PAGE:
Sunday, January 21, 2007
That the word tolerated was used to describe ethnic minorities in Britain is deeply disturbing. It only serves to reinforce the sense of division, for in order to be tolerated one has to be different to begin with. Many of the communities of ethnic minorities in Britain have been in the country for several generations if not longer. The time for tolerance should have long passed.
On the other hand the US, from the beginning of its history never just tolerated ethnic minorities. George Washington, in his letter to the Jewish community of Newport just after he had become the US's first President said, "All possess alike liberty of conscience and immunities of citizenship. It is now no more that toleration is spoken of, as if it was by the indulgence of one class of people that another enjoyed the exercise of their inherent natural rights. For happily the Government of the United States, which gives to bigotry no sanction, to persecution no assistance, requires only that they who live under its protection, should demean themselves as good citizens."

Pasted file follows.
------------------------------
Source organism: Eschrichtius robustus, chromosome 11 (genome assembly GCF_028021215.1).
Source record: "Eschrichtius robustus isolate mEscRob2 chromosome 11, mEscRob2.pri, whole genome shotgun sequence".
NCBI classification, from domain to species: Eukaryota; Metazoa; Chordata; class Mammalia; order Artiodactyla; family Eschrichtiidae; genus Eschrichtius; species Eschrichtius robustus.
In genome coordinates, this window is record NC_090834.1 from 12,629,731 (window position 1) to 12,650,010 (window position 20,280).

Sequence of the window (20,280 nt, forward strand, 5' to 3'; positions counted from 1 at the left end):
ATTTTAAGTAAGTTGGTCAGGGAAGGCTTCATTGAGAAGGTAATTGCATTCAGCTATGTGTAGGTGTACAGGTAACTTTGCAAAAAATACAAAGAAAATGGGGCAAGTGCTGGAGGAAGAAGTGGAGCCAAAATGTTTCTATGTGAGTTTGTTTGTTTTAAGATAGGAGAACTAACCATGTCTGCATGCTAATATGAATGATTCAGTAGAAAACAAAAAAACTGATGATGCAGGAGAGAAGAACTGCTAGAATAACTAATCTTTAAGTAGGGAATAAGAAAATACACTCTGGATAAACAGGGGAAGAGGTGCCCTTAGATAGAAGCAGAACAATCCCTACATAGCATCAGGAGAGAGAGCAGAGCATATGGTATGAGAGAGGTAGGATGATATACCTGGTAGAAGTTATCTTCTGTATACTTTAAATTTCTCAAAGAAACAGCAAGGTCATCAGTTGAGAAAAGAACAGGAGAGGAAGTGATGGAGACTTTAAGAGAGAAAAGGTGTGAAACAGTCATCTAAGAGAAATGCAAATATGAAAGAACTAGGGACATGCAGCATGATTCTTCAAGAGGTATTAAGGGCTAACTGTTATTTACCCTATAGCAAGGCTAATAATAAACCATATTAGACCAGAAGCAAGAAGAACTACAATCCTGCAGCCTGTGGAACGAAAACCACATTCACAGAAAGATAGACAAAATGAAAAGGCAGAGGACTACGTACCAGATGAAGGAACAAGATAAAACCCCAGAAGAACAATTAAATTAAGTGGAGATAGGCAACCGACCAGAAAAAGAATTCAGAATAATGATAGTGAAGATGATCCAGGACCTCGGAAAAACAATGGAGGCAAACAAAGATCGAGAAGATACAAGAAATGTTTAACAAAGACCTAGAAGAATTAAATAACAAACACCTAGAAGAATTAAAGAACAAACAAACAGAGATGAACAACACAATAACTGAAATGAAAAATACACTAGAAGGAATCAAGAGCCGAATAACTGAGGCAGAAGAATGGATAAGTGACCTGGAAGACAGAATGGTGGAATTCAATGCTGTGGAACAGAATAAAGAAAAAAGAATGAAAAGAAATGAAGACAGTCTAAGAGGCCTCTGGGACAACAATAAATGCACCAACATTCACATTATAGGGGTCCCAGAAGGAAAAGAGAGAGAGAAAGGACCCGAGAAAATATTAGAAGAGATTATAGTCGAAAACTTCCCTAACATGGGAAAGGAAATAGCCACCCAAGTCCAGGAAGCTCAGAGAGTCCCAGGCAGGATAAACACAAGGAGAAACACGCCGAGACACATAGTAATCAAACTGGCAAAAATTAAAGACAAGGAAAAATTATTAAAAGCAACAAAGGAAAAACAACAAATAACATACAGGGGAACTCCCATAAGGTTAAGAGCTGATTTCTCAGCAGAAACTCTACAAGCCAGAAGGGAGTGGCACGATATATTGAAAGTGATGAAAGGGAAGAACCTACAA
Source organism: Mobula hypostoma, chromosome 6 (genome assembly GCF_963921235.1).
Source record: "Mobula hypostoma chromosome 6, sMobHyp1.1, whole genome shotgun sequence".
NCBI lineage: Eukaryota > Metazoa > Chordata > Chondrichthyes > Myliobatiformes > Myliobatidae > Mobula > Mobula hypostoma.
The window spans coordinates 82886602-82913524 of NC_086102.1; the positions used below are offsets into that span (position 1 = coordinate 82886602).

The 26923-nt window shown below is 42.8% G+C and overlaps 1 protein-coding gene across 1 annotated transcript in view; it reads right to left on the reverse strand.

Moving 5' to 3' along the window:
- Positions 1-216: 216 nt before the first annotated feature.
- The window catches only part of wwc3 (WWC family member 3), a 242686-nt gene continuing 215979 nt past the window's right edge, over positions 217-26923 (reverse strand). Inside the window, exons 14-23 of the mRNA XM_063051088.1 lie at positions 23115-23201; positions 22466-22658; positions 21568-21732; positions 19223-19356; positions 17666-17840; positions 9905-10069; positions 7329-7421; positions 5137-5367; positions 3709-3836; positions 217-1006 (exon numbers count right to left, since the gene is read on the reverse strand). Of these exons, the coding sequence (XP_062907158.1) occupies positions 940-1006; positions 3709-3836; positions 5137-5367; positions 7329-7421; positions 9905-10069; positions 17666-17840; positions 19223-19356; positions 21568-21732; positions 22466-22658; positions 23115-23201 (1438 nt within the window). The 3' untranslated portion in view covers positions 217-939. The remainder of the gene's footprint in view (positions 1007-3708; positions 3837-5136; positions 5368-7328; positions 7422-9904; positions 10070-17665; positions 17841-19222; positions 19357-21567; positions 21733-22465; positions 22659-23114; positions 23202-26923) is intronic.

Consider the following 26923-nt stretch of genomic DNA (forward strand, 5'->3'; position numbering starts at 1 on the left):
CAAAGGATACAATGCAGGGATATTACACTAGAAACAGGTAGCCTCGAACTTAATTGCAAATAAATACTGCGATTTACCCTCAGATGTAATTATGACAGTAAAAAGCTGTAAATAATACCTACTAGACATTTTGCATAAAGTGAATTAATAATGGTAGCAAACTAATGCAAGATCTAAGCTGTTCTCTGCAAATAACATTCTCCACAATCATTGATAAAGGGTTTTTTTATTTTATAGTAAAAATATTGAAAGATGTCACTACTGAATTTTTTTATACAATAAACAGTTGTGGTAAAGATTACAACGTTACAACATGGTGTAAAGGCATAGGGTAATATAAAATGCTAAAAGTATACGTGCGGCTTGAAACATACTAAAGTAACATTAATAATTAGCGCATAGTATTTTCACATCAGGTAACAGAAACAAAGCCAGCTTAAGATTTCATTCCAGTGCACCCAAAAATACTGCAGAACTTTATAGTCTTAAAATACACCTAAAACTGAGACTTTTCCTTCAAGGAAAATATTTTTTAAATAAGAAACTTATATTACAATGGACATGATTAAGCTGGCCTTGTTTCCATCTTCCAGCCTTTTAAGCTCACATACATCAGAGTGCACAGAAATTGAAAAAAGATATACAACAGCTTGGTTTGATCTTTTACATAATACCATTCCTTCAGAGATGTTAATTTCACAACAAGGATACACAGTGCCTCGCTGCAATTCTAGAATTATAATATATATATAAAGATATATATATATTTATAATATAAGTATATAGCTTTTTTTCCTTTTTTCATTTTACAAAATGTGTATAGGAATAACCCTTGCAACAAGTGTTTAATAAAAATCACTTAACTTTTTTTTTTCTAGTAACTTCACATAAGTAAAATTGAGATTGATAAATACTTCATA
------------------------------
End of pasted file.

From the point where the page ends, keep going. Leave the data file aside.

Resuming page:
In other words, When Gordon Brown said that Britain is a tolerant nation, he meant that we 'put up with' minorities. That we British, allow them their civil rights. However their civil rights should not be allowed by the British, they should be automatic. It should not be up to British Citizens of native decent to decide what rights British Citizens of any other decent enjoy because they too are British.
In Britain we do not talk of the British-Pakistani community or the British-Caribbean, we say Pakistani or Afro-Caribbean, we do not wish to suggest that they have anything to do with Britain. On the other hand in the States, people tend to identify themselves as Italian-American, Irish-American, Lebanese-American. One Lebanese American friend told me that he now tries to avoid Europe as a whole, because of the latent racism there. He feels much more comfortable he said in the United States. To be sure there are racists in the US. But in general US citizens are regarded by their peers as equal regardless of their background or decent.
In Britain we would do much better to do the same and to accept our ethic minorities as fellow citizens without question and not just tolerate them.
Sunday, January 14, 2007